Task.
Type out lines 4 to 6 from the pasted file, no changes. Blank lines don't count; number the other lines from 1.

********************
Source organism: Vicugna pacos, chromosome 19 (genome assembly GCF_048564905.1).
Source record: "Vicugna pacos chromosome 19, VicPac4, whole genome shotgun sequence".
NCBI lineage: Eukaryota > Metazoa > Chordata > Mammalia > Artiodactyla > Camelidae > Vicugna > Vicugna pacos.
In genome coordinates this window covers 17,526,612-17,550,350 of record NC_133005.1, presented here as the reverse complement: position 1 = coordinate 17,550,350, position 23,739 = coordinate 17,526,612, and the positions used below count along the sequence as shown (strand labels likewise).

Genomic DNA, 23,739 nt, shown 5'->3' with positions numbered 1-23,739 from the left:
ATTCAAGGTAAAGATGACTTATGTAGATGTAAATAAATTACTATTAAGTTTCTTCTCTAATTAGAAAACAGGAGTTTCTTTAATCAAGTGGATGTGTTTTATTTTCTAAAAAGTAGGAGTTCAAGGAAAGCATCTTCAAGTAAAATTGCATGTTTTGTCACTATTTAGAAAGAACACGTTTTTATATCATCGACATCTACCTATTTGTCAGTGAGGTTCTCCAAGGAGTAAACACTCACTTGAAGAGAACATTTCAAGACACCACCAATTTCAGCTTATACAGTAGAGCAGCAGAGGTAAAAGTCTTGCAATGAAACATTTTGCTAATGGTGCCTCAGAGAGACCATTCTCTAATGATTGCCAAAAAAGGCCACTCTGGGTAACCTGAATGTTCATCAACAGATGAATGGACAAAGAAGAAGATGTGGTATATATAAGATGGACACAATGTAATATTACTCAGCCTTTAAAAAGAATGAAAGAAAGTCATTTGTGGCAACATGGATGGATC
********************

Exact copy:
In genome coordinates this window covers 17,526,612-17,550,350 of record NC_133005.1, presented here as the reverse complement: position 1 = coordinate 17,550,350, position 23,739 = coordinate 17,526,612, and the positions used below count along the sequence as shown (strand labels likewise).

Genomic DNA, 23,739 nt, shown 5'->3' with positions numbered 1-23,739 from the left:
ATTCAAGGTAAAGATGACTTATGTAGATGTAAATAAATTACTATTAAGTTTCTTCTCTAATTAGAAAACAGGAGTTTCTTTAATCAAGTGGATGTGTTTTATTTTCTAAAAAGTAGGAGTTCAAGGAAAGCATCTTCAAGTAAAATTGCATGTTTTGTCACTATTTAGAAAGAACACGTTTTTATATCATCGACATCTACCTATTTGTCAGTGAGGTTCTCCAAGGAGTAAACACTCACTTGAAGAGAACATTTCAAGACACCACCAATTTCAGCTTATACAGTAGAGCAGCAGAGGTAAAAGTCTTGCAATGAAACATTTTGCTAATGGTGCCTCAGAGAGACCATTCTCTAATGATTGCCAAAAAAGGCCACTCTGGGTAACCTGAATGTTCATCAACAGATGAATGGACAAAGAAGAAGATGTGGTATATATAAGATGGACACAATGTAATATTACTCAGCCTTTAAAAAGAATGAAAGAAAGTCATTTGTGGCAACATGGATGGATC